I’m 25, looking forward to my last year of graduate school, and uncertain what’s going to happen after graduation. I could have gotten a job or internship for the summer, but I was starting to feel like this could be my last opportunity to do what I’d always wanted but never felt able to—travel.
I figured that this seemingly irresponsible summer was a rite of passage that everyone should experience once before life gets too real. And I don’t necessarily just mean travelling. That accusatory question I would hear from some people (“What do you mean you’ve never been to Europe?!) irked me to no end. I realize how lucky I am to have been able to go a whole summer with no income and still cover the expenses of travelling. It’s certainly not something that should be expected of everybody.
What I mean by an irresponsible summer is simply a summer consisting of nothing that one would likely put on a resume. This could be travelling to another country or going on a road trip to Montana and camping out for a few weeks. It could be cramming a group of ten friends into a small rental cottage in some tourist-y beach town and bartending for a summer. It could be working on a farm when you’ve never watered a plant in your life. None of these things are likely to advance my nascent career in the world of educational policy, but judging by my experience this summer, it would still prove to be an irreplaceable learning opportunity.
The month I spent abroad provided an astounding array of random and unexpected experiences. I saw Bam Margera dressed like a pirate, drunkenly trying to start a fight with an Icelandic gang. I hiked a glacier in Skogafoss. I met a girl in Reykjavik who grew up in my neighborhood in Boston. I saw Bam Margera (again) with a black eye. I stayed in a small town in Austria with an old lady whom I’d never met and who didn’t speak a word of English. Later, she and I split a bottle of wine at her grandson’s soccer game.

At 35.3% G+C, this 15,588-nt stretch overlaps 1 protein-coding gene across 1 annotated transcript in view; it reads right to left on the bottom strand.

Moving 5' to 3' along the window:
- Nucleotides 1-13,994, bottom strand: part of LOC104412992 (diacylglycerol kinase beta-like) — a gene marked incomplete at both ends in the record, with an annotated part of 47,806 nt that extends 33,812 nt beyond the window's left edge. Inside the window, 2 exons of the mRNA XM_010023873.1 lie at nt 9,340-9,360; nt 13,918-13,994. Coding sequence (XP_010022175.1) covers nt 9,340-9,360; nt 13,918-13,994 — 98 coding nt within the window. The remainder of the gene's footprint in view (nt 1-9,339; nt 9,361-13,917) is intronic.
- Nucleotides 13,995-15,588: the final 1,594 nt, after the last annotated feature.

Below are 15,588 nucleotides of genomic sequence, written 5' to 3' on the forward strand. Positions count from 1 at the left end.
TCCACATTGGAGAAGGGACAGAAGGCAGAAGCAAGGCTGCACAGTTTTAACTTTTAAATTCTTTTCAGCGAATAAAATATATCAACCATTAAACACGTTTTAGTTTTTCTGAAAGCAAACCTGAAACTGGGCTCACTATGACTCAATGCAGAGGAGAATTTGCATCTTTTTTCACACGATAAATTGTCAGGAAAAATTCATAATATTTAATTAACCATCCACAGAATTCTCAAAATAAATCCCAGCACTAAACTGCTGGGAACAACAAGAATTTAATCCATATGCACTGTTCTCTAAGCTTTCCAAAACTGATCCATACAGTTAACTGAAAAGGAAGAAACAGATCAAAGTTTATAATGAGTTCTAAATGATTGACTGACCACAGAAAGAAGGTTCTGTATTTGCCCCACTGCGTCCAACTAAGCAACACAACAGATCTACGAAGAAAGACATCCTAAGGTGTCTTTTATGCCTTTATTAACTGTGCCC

I drove an ATV along the cliffs of Santorini. I watched the sunset in Oia and then slowly made my way to the other side of the island in time to watch the sunrise at Kamara Beach. I heard the protesters in Athens shouting “OXI!” to the proposal of austerity, and I learned the effects of a suffering economy so plainly in the conversations I had with the restaurant owners who showed me what real hospitality looks like.
I realized I was relying on everyone else knowing English, and I started to feel very self-conscious about that. I learned that Europeans associated America most commonly with guns and Coca Cola. They also loved asking me about the typical college tuition and, after hearing of my sister’s colossal debt from law school, coyly bragging about their free higher education. I found myself, along with a comrade from Dallas, explaining to a group of curious Australians what exactly is the confederate flag, and struggling to explain why it’s still being flown. I was often embarrassed when someone from Glasgow or anywhere else knew more about American politics than I did, whereas I know absolutely nothing about Scotland whatsoever.
In the end I was wrong to think this was my last chance to travel. If it is a passion, one just needs to learn how to prioritize it. I have a friend who is a high school teacher, and she aims to visit at least three countries every year. I always considered that irresponsible, with her looming college debt. Looking back, I realize she is doing it right. That is her passion, and although she often has to forego big nights out, dining at expensive restaurants, or finally buying a car, she never feels as though she is missing out, because she has prioritized what is important to her. I plan to try to do the same from now on.
Perhaps the most important takeaway from my journey abroad was this: I was wrong to think that I wouldn’t learn anything of value to my professional future. I have learned to be open-minded and curious of others’ cultures (though I couldn’t bring myself to try the Icelandic staple: putrefied shark). I want to be more aware of what is going on not just in my own country but also around the world. I gained a new perspective simply hearing others’ reasons for travelling, of which no two are alike. I found that I couldn’t even begin to understand the nuances of international economics, and now have a healthy skepticism when hearing criticisms of countries that are struggling. I am even learning German.
To be sure, many of these experiences are things that I could have found right here in Wisconsin, but the curiosity and perspectives I gained while abroad will inform the way I navigate the rest of my education and beyond.